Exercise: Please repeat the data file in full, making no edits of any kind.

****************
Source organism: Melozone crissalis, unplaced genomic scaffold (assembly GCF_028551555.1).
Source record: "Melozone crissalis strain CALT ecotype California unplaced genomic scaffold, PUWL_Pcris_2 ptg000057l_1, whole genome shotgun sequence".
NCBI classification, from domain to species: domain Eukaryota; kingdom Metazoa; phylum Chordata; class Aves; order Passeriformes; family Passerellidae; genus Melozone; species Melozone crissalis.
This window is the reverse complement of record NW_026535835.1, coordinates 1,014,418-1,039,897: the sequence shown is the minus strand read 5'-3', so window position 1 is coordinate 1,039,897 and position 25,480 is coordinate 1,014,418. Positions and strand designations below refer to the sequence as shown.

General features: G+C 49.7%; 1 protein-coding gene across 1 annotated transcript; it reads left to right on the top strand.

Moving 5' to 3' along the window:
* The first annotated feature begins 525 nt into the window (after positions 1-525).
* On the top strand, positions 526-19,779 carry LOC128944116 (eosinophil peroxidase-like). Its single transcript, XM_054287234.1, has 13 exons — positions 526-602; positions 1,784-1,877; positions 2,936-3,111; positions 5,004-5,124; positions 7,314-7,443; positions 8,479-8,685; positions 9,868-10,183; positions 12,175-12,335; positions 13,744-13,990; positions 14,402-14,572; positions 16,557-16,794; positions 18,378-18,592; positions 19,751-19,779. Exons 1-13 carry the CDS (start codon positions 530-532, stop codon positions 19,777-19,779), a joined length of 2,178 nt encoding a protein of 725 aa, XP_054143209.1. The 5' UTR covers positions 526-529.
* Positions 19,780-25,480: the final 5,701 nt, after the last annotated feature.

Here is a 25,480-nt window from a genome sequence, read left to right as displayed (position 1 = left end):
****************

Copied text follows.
Source organism: Melozone crissalis, unplaced genomic scaffold (assembly GCF_028551555.1).
Source record: "Melozone crissalis strain CALT ecotype California unplaced genomic scaffold, PUWL_Pcris_2 ptg000057l_1, whole genome shotgun sequence".
NCBI classification, from domain to species: domain Eukaryota; kingdom Metazoa; phylum Chordata; class Aves; order Passeriformes; family Passerellidae; genus Melozone; species Melozone crissalis.
This window is the reverse complement of record NW_026535835.1, coordinates 1,014,418-1,039,897: the sequence shown is the minus strand read 5'-3', so window position 1 is coordinate 1,039,897 and position 25,480 is coordinate 1,014,418. Positions and strand designations below refer to the sequence as shown.

General features: G+C 49.7%; 1 protein-coding gene across 1 annotated transcript; it reads left to right on the top strand.

Moving 5' to 3' along the window:
* The first annotated feature begins 525 nt into the window (after positions 1-525).
* On the top strand, positions 526-19,779 carry LOC128944116 (eosinophil peroxidase-like). Its single transcript, XM_054287234.1, has 13 exons — positions 526-602; positions 1,784-1,877; positions 2,936-3,111; positions 5,004-5,124; positions 7,314-7,443; positions 8,479-8,685; positions 9,868-10,183; positions 12,175-12,335; positions 13,744-13,990; positions 14,402-14,572; positions 16,557-16,794; positions 18,378-18,592; positions 19,751-19,779. Exons 1-13 carry the CDS (start codon positions 530-532, stop codon positions 19,777-19,779), a joined length of 2,178 nt encoding a protein of 725 aa, XP_054143209.1. The 5' UTR covers positions 526-529.
* Positions 19,780-25,480: the final 5,701 nt, after the last annotated feature.

Here is a 25,480-nt window from a genome sequence, read left to right as displayed (position 1 = left end):